Stefano Riva - BASF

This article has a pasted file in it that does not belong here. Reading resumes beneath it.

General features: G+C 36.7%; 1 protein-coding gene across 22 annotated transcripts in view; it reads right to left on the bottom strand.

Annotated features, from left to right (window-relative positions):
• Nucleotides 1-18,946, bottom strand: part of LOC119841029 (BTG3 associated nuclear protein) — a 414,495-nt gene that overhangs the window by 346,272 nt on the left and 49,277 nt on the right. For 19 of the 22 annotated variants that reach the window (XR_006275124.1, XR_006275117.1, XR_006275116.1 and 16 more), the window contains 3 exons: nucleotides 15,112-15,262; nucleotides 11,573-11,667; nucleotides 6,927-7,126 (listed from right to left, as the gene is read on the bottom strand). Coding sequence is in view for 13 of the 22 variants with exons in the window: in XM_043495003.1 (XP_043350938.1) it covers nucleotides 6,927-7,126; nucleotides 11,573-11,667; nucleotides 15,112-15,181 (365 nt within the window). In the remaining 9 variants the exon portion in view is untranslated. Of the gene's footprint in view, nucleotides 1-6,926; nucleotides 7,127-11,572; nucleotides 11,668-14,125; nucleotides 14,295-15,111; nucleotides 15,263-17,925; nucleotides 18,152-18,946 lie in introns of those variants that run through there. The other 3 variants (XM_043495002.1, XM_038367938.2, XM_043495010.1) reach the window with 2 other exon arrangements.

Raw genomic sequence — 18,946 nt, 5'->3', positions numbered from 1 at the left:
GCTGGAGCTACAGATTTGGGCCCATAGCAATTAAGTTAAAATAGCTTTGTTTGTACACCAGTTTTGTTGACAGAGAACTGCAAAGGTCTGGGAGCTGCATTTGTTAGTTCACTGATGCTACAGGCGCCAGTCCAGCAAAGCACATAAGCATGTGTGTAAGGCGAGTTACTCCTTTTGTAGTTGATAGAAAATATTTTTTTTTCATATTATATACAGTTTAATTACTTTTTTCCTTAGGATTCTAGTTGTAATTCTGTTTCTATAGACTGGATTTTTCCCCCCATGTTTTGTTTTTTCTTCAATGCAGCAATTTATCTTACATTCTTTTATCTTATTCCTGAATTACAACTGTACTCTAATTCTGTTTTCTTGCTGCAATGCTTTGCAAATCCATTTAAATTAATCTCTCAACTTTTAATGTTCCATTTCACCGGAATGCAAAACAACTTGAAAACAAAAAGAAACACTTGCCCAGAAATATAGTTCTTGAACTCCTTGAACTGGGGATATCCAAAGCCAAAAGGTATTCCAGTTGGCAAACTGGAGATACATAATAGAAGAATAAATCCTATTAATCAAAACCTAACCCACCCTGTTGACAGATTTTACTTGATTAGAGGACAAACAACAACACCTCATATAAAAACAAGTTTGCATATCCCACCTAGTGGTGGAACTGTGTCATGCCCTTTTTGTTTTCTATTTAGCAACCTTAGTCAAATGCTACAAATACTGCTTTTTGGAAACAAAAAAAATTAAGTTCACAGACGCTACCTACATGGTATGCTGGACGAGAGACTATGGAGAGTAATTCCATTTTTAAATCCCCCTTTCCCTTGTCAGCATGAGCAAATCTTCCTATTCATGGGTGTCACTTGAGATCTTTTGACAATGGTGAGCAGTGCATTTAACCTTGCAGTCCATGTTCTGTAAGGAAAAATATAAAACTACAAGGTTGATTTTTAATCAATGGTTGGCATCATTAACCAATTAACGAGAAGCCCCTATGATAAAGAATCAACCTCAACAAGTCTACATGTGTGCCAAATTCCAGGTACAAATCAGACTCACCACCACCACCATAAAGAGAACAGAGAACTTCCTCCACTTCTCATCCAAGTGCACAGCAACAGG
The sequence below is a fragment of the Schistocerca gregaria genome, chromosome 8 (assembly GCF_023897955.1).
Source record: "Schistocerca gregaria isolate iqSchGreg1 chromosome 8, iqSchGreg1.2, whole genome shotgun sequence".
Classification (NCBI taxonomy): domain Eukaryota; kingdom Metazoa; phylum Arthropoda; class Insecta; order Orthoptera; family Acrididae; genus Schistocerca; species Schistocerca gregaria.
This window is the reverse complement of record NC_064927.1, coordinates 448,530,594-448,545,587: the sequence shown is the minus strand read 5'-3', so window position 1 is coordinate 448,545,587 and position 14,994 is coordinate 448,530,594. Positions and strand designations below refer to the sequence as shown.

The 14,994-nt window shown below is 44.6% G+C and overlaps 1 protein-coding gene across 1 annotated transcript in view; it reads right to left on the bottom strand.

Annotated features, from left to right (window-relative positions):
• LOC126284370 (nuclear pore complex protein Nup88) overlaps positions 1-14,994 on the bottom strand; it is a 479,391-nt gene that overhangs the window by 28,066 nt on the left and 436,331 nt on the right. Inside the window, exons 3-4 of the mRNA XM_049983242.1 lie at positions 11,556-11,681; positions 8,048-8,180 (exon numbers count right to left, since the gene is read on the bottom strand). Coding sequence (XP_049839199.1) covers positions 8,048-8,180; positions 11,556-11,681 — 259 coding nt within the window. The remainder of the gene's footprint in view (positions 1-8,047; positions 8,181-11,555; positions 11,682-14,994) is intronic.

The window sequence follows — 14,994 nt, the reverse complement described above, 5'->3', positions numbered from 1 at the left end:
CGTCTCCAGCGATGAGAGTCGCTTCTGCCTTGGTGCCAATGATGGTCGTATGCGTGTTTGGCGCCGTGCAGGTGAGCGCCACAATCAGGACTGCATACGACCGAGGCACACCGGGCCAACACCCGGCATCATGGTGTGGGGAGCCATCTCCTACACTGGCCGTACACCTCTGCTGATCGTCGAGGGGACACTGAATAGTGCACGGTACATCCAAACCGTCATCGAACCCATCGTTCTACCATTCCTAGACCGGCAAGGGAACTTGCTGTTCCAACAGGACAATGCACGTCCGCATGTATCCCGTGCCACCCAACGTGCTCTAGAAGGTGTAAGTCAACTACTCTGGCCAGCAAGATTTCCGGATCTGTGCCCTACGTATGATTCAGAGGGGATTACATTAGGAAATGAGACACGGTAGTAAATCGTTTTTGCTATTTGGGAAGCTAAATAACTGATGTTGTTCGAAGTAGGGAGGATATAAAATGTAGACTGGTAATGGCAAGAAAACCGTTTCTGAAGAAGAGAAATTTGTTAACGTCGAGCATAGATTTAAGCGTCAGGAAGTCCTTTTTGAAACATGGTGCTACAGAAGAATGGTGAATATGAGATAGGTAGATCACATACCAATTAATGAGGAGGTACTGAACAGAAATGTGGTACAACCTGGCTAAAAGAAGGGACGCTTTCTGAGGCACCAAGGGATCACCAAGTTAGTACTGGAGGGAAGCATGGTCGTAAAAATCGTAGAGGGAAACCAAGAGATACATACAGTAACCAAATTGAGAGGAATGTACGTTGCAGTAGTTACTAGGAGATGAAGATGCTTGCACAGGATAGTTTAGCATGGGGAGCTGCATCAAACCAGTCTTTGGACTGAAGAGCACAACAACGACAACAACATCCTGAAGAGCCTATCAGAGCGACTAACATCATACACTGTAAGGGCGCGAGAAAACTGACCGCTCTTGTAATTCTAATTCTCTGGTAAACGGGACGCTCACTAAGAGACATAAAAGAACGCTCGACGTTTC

Contaminant metals continue to fluctuate in the global crude markets, from opportunistic resid feeds to tight oil exports into Europe. All introduce new complications into the refinery via the FCC unit. At the same time, refining targets continue to drive towards strong demand for propylene or butylene in different regions. To this end, advances in FCC catalysts will be discussed that address these demands and changes. The process of innovation starts with the fundamental understanding of metals contaminants, including nickel, vanadium, iron, and sodium, including mobility profiles and avenues for passivation. With the fundamental understanding in place, researchers can design technologies that are complimentary to the metal mobility pathways and their unique chemical reaction influences to achieve the most effective passivation technology. The newest mitigation technologies will be discussed and demonstrated through in-depth refinery examples. For the demand in strong propylene and butylene, driven by both petrochemicals and high-quality transportation fuels demand, catalyst technologies have also been forced to adapt to the change in economic drivers. For FCC units integrated into a petrochemical complex, the demand for propylene is high. For FCC units whose target is to produce high octane gasoline blending components, the demand for butylene is high. These scenarios must be handled with different approaches and different underlying catalyst technologies. Pathways to meeting the demands of these different scenarios will be discussed and demonstrated with in-depth refinery examples.